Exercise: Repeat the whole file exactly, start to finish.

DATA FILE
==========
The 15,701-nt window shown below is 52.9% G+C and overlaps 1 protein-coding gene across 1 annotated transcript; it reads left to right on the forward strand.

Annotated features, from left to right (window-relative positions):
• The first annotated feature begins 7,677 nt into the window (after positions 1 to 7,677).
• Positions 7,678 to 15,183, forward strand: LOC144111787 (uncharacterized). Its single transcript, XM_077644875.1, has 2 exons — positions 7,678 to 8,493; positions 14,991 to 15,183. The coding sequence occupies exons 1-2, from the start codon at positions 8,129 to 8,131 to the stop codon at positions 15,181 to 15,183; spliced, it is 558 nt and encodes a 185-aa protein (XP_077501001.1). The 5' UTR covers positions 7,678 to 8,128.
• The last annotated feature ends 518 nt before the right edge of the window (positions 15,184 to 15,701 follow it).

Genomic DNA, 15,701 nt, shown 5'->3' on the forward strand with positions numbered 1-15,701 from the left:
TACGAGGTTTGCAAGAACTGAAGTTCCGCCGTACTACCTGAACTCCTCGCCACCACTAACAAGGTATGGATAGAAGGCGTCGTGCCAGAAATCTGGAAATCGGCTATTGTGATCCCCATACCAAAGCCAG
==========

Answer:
The 15,701-nt window shown below is 52.9% G+C and overlaps 1 protein-coding gene across 1 annotated transcript; it reads left to right on the forward strand.

Annotated features, from left to right (window-relative positions):
• The first annotated feature begins 7,677 nt into the window (after positions 1 to 7,677).
• Positions 7,678 to 15,183, forward strand: LOC144111787 (uncharacterized). Its single transcript, XM_077644875.1, has 2 exons — positions 7,678 to 8,493; positions 14,991 to 15,183. The coding sequence occupies exons 1-2, from the start codon at positions 8,129 to 8,131 to the stop codon at positions 15,181 to 15,183; spliced, it is 558 nt and encodes a 185-aa protein (XP_077501001.1). The 5' UTR covers positions 7,678 to 8,128.
• The last annotated feature ends 518 nt before the right edge of the window (positions 15,184 to 15,701 follow it).

Genomic DNA, 15,701 nt, shown 5'->3' on the forward strand with positions numbered 1-15,701 from the left:
TACGAGGTTTGCAAGAACTGAAGTTCCGCCGTACTACCTGAACTCCTCGCCACCACTAACAAGGTATGGATAGAAGGCGTCGTGCCAGAAATCTGGAAATCGGCTATTGTGATCCCCATACCAAAGCCAG